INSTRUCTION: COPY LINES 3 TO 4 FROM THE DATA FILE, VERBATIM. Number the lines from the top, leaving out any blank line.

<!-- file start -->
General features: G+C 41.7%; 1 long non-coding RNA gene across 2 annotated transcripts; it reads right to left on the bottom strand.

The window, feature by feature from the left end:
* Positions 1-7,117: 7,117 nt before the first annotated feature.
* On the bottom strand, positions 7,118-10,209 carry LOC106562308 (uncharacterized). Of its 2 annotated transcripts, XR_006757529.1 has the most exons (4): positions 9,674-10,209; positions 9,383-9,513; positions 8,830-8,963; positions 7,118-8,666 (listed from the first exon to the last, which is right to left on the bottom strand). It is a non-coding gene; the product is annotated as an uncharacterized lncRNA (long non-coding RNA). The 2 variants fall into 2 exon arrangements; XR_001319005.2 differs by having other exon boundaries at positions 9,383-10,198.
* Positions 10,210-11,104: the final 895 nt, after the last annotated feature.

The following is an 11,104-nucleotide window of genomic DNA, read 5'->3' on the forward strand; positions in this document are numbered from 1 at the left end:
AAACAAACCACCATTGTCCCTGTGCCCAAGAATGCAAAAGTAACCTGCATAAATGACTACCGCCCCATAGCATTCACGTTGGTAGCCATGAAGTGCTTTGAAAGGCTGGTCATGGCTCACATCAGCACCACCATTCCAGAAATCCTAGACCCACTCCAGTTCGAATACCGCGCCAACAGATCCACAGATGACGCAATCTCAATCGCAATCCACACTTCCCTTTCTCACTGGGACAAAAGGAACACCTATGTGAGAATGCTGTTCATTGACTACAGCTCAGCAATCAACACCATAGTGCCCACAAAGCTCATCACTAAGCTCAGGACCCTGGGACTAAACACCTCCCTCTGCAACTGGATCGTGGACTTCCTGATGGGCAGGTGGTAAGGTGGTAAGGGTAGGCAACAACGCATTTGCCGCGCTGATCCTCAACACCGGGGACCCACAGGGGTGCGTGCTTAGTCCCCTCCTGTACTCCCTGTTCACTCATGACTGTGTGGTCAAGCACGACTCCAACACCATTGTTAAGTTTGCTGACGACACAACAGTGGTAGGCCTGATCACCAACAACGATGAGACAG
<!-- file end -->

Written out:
* Positions 1-7,117: 7,117 nt before the first annotated feature.
* On the bottom strand, positions 7,118-10,209 carry LOC106562308 (uncharacterized). Of its 2 annotated transcripts, XR_006757529.1 has the most exons (4): positions 9,674-10,209; positions 9,383-9,513; positions 8,830-8,963; positions 7,118-8,666 (listed from the first exon to the last, which is right to left on the bottom strand). It is a non-coding gene; the product is annotated as an uncharacterized lncRNA (long non-coding RNA). The 2 variants fall into 2 exon arrangements; XR_001319005.2 differs by having other exon boundaries at positions 9,383-10,198.